Lately my house, like many others in America, has become more health conscious. We are trying to make our diet a little better and increasing our physical activity. As we all know, obesity is a huge (no pun intended) problem in America.
Every year more people die from obesity related health problems than anything else. The food that should nourish us and provide us energy to get us through the day is doing a great job. Well, our food has gone above and beyond the call of duty and has supplied a surplus of calories. Okay, it is actually our overactive forks and jaw muscles that have gone over the top, but I refuse to take all the blame.
I eat only until I am full, which according to some study or other is way too much. Supposedly we should eat slowly and chew our food thoroughly in order to give our stomachs a chance to notify our brains that the tank is full. I don't know about you, but I can eat a 1,000-plus calorie fast food "meal" in about 16.8 seconds while I am driving to the next basketball practice, or on the way home from daycare, church, the office, Mom's house, work or any place else. My children believe that trips to Disney are actually thinly veiled excuses to eat at every fast food restaurant we pass. No, we don't eat impulsively, we eat continuously. We are not gourmet food critics, we are gourmand food lovers.
In the news a few weeks ago I heard a story about a teacher that did something resembling the "Supersize Me," 30 day fast food challenge. In case you don't know what that is, a man made headlines when he ate nothing but a well-known fast food establishment's food for 30 days and charted his weight, and other stats while he did it. Predictably, he gained considerable weight and experienced some negative health effects during this period, all of which was documented on film.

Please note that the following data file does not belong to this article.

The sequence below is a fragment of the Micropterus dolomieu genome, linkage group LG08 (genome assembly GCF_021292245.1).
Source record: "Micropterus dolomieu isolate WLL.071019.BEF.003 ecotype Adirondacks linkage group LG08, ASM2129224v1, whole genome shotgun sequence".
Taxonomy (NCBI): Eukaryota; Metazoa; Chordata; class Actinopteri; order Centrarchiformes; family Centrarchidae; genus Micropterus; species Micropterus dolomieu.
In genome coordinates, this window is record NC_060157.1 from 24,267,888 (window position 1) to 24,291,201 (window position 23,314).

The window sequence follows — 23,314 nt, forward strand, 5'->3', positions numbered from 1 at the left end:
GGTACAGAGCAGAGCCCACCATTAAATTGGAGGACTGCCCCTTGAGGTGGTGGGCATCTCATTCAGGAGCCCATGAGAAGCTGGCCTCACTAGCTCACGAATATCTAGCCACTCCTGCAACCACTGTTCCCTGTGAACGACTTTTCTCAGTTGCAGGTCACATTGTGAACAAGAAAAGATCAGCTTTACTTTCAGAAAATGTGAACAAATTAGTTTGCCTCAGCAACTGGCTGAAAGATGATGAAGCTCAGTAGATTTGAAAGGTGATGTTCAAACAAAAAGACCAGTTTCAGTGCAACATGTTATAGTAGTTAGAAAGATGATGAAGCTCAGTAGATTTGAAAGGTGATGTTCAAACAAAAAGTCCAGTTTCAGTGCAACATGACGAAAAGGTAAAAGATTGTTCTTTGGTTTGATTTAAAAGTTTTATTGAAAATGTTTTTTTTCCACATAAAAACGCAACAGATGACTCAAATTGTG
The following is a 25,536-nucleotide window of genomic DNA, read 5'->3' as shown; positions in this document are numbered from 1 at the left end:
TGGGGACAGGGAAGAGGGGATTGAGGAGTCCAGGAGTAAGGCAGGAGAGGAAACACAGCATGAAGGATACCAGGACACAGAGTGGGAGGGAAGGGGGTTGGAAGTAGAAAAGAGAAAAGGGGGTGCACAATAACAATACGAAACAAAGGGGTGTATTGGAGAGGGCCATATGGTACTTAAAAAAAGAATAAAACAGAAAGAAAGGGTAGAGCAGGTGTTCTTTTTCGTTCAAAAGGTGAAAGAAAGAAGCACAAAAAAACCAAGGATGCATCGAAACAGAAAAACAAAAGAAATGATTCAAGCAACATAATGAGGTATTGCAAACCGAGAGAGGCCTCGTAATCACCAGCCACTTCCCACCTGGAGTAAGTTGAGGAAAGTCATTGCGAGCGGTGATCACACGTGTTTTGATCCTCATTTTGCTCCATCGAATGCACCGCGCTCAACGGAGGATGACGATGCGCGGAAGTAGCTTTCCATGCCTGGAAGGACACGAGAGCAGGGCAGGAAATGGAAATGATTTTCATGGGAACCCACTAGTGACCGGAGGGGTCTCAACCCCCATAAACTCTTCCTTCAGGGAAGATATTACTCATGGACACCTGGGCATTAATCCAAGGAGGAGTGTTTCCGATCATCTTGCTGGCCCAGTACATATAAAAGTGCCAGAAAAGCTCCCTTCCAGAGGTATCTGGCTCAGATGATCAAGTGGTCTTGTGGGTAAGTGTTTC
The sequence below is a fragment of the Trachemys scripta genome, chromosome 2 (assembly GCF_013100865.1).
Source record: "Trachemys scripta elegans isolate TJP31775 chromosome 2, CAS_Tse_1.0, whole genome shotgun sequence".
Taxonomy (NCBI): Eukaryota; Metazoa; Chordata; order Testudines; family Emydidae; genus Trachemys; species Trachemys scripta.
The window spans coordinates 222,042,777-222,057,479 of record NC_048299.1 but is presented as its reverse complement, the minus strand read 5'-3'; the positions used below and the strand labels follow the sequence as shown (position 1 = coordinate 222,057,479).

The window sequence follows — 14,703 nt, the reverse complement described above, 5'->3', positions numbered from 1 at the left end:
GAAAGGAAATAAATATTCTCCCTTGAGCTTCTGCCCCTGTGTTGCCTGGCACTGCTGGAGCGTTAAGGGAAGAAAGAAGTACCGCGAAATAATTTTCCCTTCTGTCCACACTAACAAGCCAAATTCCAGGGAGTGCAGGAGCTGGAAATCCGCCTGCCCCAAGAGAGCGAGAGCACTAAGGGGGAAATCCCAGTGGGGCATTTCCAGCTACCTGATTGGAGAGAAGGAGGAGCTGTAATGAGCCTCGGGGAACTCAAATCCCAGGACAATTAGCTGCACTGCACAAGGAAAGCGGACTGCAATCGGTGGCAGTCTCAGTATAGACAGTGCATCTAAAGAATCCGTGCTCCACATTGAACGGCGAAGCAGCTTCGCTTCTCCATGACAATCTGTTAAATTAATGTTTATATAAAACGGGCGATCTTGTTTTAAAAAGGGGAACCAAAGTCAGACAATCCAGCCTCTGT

I remember a particular quote from this documentary that went like this: "When I asked my nutritionist if it would ever be okay to eat this stuff, they said, yes, when there is NO other source of food available." I take that to mean, "Don't tell my nutritionist."
The teacher's results seem to contradict this older documentary. This teacher in Iowa took the "Supersize Me" idea a step further and ate nothing but food from this same restaurant chain. Not being satisfied with a mere 30-day challenge, he tacked on another 60 for good measure, making it a full 90 days of nothing but fast food. I'm sure you're thinking that's about as good as sandpaper without the paper, he must be three times as bad off as the first guy, right? Wrong.
In 90 days, the school teacher actually lost 37 pounds and lowered, yes lowered, his cholesterol by some 79 points. Amazing, right? How did he do it? By carefully selecting the items he ate. In fact he had his students plan his meals. The rules? Eat less than 2,000 calories a day, oh, and walk 45 minutes a day.
All the fat guys like me want to know: can it be that simple? Just by carefully selecting what we eat, and by not eating too much, plus a small investment into burning some of those calories, you can lose weight. Not to sound like Aesop, but what's the point of all this? It's the choices we make, not where we make them, that make us fat - or not.